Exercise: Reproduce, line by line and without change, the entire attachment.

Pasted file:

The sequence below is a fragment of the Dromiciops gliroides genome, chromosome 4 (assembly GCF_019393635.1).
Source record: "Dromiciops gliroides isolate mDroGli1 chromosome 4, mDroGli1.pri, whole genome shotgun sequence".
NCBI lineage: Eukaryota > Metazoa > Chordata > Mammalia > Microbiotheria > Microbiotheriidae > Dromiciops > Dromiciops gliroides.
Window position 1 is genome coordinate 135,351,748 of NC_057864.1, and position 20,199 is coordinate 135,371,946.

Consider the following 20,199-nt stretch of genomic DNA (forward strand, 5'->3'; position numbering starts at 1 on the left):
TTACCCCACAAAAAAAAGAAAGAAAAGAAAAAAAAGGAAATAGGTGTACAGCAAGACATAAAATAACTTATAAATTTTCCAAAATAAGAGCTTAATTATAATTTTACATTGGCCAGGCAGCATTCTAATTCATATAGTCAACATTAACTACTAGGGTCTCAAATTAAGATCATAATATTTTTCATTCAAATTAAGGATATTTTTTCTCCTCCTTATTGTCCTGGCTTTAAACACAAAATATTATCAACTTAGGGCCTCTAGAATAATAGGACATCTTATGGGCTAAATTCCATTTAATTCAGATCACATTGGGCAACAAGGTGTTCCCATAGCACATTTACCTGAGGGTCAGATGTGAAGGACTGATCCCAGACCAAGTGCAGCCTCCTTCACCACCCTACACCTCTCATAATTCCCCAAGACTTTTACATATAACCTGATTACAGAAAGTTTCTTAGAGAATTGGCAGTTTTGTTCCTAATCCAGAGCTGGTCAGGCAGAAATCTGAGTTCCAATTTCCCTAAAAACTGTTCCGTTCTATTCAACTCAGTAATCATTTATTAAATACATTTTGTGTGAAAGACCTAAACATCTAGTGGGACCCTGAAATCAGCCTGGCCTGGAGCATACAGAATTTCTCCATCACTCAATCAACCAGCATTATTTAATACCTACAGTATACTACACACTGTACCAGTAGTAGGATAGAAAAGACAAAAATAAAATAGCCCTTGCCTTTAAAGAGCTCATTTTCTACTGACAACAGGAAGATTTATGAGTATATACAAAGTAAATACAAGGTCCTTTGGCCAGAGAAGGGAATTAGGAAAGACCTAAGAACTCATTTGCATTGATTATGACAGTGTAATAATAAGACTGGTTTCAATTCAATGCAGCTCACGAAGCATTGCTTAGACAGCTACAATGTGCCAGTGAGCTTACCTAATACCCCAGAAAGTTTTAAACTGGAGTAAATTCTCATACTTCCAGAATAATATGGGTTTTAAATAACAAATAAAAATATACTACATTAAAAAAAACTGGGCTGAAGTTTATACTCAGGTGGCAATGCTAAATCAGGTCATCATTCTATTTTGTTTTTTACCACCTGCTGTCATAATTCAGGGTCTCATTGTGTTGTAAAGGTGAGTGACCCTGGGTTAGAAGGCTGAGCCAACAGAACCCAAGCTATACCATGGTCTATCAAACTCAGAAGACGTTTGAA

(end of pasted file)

The sequence below is a fragment of the Dromiciops gliroides genome, chromosome 4 (assembly GCF_019393635.1).
Source record: "Dromiciops gliroides isolate mDroGli1 chromosome 4, mDroGli1.pri, whole genome shotgun sequence".
NCBI lineage: Eukaryota > Metazoa > Chordata > Mammalia > Microbiotheria > Microbiotheriidae > Dromiciops > Dromiciops gliroides.
Window position 1 is genome coordinate 135,351,748 of NC_057864.1, and position 20,199 is coordinate 135,371,946.

Consider the following 20,199-nt stretch of genomic DNA (forward strand, 5'->3'; position numbering starts at 1 on the left):
TTACCCCACAAAAAAAAGAAAGAAAAGAAAAAAAAGGAAATAGGTGTACAGCAAGACATAAAATAACTTATAAATTTTCCAAAATAAGAGCTTAATTATAATTTTACATTGGCCAGGCAGCATTCTAATTCATATAGTCAACATTAACTACTAGGGTCTCAAATTAAGATCATAATATTTTTCATTCAAATTAAGGATATTTTTTCTCCTCCTTATTGTCCTGGCTTTAAACACAAAATATTATCAACTTAGGGCCTCTAGAATAATAGGACATCTTATGGGCTAAATTCCATTTAATTCAGATCACATTGGGCAACAAGGTGTTCCCATAGCACATTTACCTGAGGGTCAGATGTGAAGGACTGATCCCAGACCAAGTGCAGCCTCCTTCACCACCCTACACCTCTCATAATTCCCCAAGACTTTTACATATAACCTGATTACAGAAAGTTTCTTAGAGAATTGGCAGTTTTGTTCCTAATCCAGAGCTGGTCAGGCAGAAATCTGAGTTCCAATTTCCCTAAAAACTGTTCCGTTCTATTCAACTCAGTAATCATTTATTAAATACATTTTGTGTGAAAGACCTAAACATCTAGTGGGACCCTGAAATCAGCCTGGCCTGGAGCATACAGAATTTCTCCATCACTCAATCAACCAGCATTATTTAATACCTACAGTATACTACACACTGTACCAGTAGTAGGATAGAAAAGACAAAAATAAAATAGCCCTTGCCTTTAAAGAGCTCATTTTCTACTGACAACAGGAAGATTTATGAGTATATACAAAGTAAATACAAGGTCCTTTGGCCAGAGAAGGGAATTAGGAAAGACCTAAGAACTCATTTGCATTGATTATGACAGTGTAATAATAAGACTGGTTTCAATTCAATGCAGCTCACGAAGCATTGCTTAGACAGCTACAATGTGCCAGTGAGCTTACCTAATACCCCAGAAAGTTTTAAACTGGAGTAAATTCTCATACTTCCAGAATAATATGGGTTTTAAATAACAAATAAAAATATACTACATTAAAAAAAACTGGGCTGAAGTTTATACTCAGGTGGCAATGCTAAATCAGGTCATCATTCTATTTTGTTTTTTACCACCTGCTGTCATAATTCAGGGTCTCATTGTGTTGTAAAGGTGAGTGACCCTGGGTTAGAAGGCTGAGCCAACAGAACCCAAGCTATACCATGGTCTATCAAACTCAGAAGACGTTTGAA